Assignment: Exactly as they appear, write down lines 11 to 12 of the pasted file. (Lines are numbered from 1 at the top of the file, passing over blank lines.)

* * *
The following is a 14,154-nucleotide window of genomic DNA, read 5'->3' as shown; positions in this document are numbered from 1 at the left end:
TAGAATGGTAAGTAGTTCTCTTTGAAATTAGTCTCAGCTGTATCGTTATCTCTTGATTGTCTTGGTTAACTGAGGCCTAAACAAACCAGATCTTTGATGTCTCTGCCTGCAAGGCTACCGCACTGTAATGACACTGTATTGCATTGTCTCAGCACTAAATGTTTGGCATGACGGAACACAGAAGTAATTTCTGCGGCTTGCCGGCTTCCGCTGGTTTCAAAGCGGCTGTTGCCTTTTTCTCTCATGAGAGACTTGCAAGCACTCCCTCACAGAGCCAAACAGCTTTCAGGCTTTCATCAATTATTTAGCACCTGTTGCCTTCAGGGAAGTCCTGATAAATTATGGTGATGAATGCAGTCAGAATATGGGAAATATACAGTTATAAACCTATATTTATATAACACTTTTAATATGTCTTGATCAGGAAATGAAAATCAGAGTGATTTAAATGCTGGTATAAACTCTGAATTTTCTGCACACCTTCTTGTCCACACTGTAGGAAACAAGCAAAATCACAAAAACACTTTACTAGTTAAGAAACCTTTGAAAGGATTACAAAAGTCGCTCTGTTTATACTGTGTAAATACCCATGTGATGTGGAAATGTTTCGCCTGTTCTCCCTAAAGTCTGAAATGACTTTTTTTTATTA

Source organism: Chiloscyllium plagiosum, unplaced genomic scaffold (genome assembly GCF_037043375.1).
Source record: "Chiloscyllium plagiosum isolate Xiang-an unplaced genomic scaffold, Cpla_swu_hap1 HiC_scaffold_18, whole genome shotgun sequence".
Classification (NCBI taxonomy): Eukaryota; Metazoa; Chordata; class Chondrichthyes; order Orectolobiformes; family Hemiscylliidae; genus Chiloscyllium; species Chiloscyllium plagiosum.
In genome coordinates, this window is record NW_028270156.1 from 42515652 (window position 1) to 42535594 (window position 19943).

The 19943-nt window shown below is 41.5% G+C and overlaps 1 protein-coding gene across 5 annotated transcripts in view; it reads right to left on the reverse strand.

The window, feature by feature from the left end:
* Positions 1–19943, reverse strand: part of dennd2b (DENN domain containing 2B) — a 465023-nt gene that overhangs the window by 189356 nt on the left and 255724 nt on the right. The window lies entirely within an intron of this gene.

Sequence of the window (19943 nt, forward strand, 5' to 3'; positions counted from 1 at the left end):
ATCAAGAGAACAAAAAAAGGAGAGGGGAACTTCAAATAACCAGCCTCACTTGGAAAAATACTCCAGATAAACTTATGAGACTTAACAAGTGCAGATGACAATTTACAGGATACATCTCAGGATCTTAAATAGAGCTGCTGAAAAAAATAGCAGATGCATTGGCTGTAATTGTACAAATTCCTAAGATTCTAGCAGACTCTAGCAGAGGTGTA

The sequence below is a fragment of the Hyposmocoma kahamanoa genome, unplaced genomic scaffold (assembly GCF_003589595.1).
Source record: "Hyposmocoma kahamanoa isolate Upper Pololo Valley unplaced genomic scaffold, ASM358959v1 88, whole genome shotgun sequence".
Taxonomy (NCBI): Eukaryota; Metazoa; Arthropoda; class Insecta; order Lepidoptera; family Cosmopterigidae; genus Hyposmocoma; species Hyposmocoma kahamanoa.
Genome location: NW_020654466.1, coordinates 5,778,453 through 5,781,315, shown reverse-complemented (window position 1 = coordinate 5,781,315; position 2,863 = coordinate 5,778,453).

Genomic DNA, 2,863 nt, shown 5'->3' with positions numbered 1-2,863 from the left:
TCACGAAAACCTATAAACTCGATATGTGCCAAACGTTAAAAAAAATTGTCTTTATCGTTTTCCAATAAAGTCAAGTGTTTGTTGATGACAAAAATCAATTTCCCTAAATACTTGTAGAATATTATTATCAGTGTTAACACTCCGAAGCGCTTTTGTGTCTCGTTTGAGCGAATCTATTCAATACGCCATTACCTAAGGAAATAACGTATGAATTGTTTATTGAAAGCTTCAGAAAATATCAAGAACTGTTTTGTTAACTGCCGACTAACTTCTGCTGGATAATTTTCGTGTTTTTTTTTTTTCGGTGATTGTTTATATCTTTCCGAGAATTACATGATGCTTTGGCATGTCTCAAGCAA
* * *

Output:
ATCAAGAGAACAAAAAAAGGAGAGGGGAACTTCAAATAACCAGCCTCACTTGGAAAAATACTCCAGATAAACTTATGAGACTTAACAAGTGCAGATGACAATTTACAGGATACATCTCAGGATCTTAAATAGAGCTGCTGAAAAAAATAGCAGATGCATTGGCTGTAATTGTACAAATTCCTAAGATTCTAGCAGACTCTAGCAGAGGTGTA

The sequence below is a fragment of the Hyposmocoma kahamanoa genome, unplaced genomic scaffold (assembly GCF_003589595.1).